book reviews\(\def\hfill{\hskip 5em}\def\hfil{\hskip 3em}\def\eqno#1{\hfil {#1}}\)

ISSN: 2053-2733

Powder Diffraction. Theory and Practice. Edited by R. E. Dinnebier and S. J. L. Billinge. Cambridge: RSC Publishing, 2008. Pp. xxi + 582. Price (hardcover): GBP 59.00. ISBN (online): 978-1-84755-823-7; ISBN (print): 978-0-85404-231-9.

aLaboratoire de Catalyse en Chimie Organique, UMR CNRS 6503 – Université de Poitiers, 40 Avenue du Recteur Pineau, 86022 POITIERS Cedex, France
*Correspondence e-mail:

(Received 20 May 2008; accepted 4 August 2008; online 12 December 2008)

Keywords: book review.

In this book, the editors cover the broad field of powder diffraction by wide-angle X-ray scattering. This book condenses the knowledge of renowned experts in the field into an authoritative overview of the applications of powder diffraction in modern materials research. After a basic introductory chapter entitled Principles of Powder Diffraction by the two editors, the book covers data-collection strategies using modern-day apparatus including synchrotron sources with chapters on Experimental Setups by J. K. Cockcroft and A. N. Fitch and also Two-dimensional Diffraction Using Area Detectors by B. Hinrichsen, R. E. Dinnebier and M. Jansen. I would have enjoyed a discussion here of details of how to improve the performance of the apparatus and when to use a particular arrangement of components to solve a particular problem.

The Intensity of a Bragg Reflection by R. B. Von Dreele and J. Rodriguez-Carvajal and The Profile of a Bragg Reflection for Extracting Intensities by A. Le Bail are described in two separate chapters. In the first, the main concern is the scattering from a modulated crystal lattice and neutron magnetic moment scattering, while the second is completed by a discussion of the limitations of extracting microstructural details from the profile of a Bragg reflection. General Data Reduction by R. Allmann is a classical chapter on data reduction and peak-search algorithms with a survey of the standard reference materials.

Ab initio structure determination from powder diffraction data and quantitative phase analysis by the Rietveld method are covered in four chapters, namely: Indexing and Space Group Determination by A. Altomare, C. Giacovazzo and A. Moliterni; Crystal Structure Determination by R. Caliandro, C. Giacovazzo and R. Rizzi; Rietveld Refinement by R. B. Von Dreele; and Quantitative Phase Analysis by I. C. Madsen and N. V. Y. Scarlett. The classical Patterson and direct methods are contrasted with more recent direct-space methods before concluding with the prediction of a crystal structure without the use of experimental information. One also finds much more specialized themes that are not treated in as much detail elsewhere: Instrumental Contributions to the Line Profile in X-Ray Powder Diffraction. Example of the Diffractometer with Bragg–Brentano Geometry by A. Zuev, which is an approach to the calculation of the total instrumental function with an exact analytical solution for the contribution of each incident ray to the intensity registered by a detector of finite size, and The Derivative Difference Minimization Method by L. A. Solovyov, which allows full-profile refinement independently of the background.

Two chapters are dedicated to microstructural properties, these being Texture and Macrostress Effects by N. C. Popa and Lattice Defects and Domain Size Effects by P. Scardi. After a clear distinction concerning the main applications of texture analysis, namely quantitative texture analysis and the problem of preferred orientation of crystallites in Rietveld refinement, the recent developments of the spherical-harmonics approach for the analysis of the macroscopic strain and stress by diffraction are developed with a thorough description of the mathematical background. In the second of these chapters, the traditional methods (integral breadth methods and Fourier methods) of line-profile analysis are contrasted with whole-powder-pattern modelling involving the use of physical models for the size and the strain modelling as well as other broadening sources. A further chapter is devoted to Powder Diffraction under Non-ambient Conditions by P. Norby and U. Schwarz, a subject which is usually absent in many textbooks and which concerns powder diffraction with a special emphasis on applications at high pressure. An introduction to Local Structure from Total Scattering and Atomic Pair Distribution Function (PDF) Analysis by S. J. L. Billinge completes the survey of the different approaches to scattering. The book ends with a chapter dedicated to Computer Software for Powder Diffraction by L. M. D. Cranswick, which presents a very useful list complete with internet addresses for software and resources.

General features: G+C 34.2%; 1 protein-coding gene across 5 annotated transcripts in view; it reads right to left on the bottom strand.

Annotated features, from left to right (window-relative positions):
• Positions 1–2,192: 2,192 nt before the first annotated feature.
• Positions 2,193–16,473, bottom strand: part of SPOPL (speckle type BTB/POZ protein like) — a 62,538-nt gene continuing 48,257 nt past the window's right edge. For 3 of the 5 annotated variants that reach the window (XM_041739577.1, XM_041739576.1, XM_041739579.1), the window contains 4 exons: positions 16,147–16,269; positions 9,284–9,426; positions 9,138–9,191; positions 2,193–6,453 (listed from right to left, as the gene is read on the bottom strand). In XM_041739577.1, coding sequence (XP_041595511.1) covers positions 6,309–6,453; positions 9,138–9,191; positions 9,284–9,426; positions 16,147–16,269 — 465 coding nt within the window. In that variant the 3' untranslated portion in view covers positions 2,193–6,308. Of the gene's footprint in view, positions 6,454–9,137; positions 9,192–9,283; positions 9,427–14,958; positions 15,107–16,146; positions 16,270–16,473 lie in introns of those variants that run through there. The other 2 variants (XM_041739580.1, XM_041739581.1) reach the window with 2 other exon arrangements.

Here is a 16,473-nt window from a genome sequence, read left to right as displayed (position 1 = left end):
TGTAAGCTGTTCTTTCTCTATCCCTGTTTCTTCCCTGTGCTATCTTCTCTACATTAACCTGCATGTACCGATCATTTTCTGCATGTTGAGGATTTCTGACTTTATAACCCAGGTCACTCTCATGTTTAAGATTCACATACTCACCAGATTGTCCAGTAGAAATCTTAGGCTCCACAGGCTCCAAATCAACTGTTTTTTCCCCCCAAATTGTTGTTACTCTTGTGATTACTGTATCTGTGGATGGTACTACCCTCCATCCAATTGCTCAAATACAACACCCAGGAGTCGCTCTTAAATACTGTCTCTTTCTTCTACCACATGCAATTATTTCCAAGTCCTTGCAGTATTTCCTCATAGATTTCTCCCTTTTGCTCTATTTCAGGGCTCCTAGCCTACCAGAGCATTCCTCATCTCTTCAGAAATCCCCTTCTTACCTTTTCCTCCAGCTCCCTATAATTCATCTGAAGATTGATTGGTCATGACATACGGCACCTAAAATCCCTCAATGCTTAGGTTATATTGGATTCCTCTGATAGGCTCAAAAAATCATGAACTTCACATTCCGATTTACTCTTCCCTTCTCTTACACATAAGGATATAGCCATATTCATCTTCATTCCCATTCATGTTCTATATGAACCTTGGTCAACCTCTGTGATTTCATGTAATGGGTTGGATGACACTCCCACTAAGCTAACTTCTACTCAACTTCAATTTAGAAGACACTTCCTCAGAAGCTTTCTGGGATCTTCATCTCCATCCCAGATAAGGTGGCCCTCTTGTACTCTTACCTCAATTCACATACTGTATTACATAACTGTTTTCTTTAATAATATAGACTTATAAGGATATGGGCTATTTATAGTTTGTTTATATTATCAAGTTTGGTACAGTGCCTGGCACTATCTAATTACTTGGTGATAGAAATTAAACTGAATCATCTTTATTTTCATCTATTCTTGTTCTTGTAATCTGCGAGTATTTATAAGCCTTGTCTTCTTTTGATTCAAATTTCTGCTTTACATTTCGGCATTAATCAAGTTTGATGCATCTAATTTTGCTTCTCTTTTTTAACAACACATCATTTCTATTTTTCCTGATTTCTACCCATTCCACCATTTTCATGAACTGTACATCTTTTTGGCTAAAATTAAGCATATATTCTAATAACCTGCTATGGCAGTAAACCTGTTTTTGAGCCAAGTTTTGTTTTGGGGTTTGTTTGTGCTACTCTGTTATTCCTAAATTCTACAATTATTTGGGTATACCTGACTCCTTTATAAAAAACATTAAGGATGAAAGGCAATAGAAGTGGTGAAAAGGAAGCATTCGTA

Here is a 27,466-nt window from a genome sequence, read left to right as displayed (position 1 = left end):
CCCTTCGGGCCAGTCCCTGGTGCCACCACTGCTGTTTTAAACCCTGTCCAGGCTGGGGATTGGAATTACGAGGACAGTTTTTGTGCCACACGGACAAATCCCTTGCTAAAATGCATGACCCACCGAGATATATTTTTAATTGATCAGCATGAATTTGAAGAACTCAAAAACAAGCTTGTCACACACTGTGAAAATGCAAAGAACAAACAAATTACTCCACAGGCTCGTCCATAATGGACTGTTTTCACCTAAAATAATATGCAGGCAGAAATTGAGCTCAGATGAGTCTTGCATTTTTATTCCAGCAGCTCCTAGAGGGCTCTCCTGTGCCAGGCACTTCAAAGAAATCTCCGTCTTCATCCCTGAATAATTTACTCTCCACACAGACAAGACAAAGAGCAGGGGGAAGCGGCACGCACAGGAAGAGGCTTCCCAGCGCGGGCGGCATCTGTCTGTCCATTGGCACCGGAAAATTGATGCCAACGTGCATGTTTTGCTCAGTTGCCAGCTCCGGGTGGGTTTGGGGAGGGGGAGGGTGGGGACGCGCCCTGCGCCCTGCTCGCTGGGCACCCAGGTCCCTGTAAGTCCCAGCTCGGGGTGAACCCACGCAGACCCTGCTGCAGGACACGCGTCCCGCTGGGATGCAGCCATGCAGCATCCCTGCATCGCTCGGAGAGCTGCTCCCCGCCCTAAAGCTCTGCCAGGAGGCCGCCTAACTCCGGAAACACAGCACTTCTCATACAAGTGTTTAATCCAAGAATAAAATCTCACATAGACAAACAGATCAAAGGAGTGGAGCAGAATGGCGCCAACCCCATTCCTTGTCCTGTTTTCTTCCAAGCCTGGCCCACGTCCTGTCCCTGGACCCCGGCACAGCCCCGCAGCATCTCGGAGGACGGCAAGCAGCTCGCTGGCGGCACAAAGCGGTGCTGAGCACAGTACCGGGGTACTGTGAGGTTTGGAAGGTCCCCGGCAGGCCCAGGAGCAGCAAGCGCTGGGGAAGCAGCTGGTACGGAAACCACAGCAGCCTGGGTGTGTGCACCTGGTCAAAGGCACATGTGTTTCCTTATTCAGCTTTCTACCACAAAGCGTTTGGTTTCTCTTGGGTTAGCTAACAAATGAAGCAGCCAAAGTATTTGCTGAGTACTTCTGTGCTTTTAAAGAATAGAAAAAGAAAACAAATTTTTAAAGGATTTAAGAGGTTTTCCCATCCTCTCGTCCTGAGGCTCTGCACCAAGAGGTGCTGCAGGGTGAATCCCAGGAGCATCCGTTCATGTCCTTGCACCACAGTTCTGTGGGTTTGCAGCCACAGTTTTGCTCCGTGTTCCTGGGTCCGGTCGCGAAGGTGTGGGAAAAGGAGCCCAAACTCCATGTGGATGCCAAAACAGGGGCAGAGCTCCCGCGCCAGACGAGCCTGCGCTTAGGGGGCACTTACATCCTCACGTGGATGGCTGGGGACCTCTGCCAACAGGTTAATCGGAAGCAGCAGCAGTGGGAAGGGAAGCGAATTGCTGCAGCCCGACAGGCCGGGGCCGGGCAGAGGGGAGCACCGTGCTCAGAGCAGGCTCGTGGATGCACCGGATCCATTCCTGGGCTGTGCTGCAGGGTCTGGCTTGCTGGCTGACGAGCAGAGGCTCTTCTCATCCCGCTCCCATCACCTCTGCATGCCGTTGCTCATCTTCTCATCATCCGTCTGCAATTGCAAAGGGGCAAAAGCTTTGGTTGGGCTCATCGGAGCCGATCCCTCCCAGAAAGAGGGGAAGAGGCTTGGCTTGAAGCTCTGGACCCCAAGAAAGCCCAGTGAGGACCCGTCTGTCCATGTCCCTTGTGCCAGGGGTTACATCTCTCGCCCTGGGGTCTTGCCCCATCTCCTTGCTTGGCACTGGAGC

This book is not intended to cover a basic introduction to crystallography and diffraction from crystals: fundamentals of the crystalline state, for example, are ignored. It is more an advanced introductory text about current methods and applications of powder diffraction in this active area of research. In this respect, this book contains essential theory and introductory material for students and researchers wishing to learn how to apply the basic and frontier methods of powder diffraction, although one would have enjoyed a chapter on small-angle X-ray scattering to complete this presentation. The good bibliography readily provides for further exploration of the fundamental research in powder diffraction.

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